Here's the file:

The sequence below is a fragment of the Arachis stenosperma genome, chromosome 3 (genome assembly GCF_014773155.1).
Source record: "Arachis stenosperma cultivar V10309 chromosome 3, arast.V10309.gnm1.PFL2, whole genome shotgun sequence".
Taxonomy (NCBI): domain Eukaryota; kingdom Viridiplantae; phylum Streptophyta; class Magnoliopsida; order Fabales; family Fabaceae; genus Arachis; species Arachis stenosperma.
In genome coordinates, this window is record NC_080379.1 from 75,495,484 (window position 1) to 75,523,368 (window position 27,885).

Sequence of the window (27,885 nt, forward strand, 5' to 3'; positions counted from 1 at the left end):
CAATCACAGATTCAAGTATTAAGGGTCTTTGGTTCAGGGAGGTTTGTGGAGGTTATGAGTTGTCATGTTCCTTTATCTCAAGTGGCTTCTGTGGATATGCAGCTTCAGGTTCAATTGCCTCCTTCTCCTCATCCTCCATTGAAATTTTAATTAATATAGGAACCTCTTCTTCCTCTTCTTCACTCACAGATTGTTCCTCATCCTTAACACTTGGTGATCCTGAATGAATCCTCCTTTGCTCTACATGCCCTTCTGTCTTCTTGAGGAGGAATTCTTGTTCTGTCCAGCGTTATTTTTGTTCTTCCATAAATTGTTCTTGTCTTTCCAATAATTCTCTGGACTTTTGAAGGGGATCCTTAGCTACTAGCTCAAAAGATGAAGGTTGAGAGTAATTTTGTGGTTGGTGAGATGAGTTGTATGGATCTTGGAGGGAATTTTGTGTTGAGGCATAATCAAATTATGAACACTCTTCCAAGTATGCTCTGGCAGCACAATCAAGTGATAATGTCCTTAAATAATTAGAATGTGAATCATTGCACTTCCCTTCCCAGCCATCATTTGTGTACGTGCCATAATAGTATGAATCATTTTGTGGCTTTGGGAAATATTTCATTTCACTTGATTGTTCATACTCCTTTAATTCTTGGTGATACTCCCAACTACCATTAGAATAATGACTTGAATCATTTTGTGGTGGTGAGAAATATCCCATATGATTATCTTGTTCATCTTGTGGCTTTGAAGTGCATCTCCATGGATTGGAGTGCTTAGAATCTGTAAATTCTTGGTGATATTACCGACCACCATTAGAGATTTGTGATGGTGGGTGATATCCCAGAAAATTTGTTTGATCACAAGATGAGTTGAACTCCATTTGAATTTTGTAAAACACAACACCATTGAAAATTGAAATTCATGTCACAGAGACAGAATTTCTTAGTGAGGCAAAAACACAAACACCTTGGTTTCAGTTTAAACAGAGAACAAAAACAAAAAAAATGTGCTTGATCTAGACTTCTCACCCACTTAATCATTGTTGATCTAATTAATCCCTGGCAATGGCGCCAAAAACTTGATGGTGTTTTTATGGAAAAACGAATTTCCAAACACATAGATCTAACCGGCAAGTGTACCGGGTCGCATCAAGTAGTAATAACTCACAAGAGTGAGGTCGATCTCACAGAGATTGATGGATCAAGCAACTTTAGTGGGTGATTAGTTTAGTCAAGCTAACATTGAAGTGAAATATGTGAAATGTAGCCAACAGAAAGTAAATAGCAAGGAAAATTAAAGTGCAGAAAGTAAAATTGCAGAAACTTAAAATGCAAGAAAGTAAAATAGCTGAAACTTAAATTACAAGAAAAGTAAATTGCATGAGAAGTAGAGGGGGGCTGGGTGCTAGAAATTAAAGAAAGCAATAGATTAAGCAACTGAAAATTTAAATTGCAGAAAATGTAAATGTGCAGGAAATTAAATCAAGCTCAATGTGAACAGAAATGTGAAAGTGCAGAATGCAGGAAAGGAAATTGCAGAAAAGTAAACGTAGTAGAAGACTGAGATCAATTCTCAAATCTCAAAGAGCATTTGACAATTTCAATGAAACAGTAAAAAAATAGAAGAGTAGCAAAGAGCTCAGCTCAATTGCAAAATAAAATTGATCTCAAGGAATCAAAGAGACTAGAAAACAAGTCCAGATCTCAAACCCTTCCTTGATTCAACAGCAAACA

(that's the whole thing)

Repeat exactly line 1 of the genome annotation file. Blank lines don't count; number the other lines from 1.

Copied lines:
The sequence below is a fragment of the Arachis stenosperma genome, chromosome 3 (genome assembly GCF_014773155.1).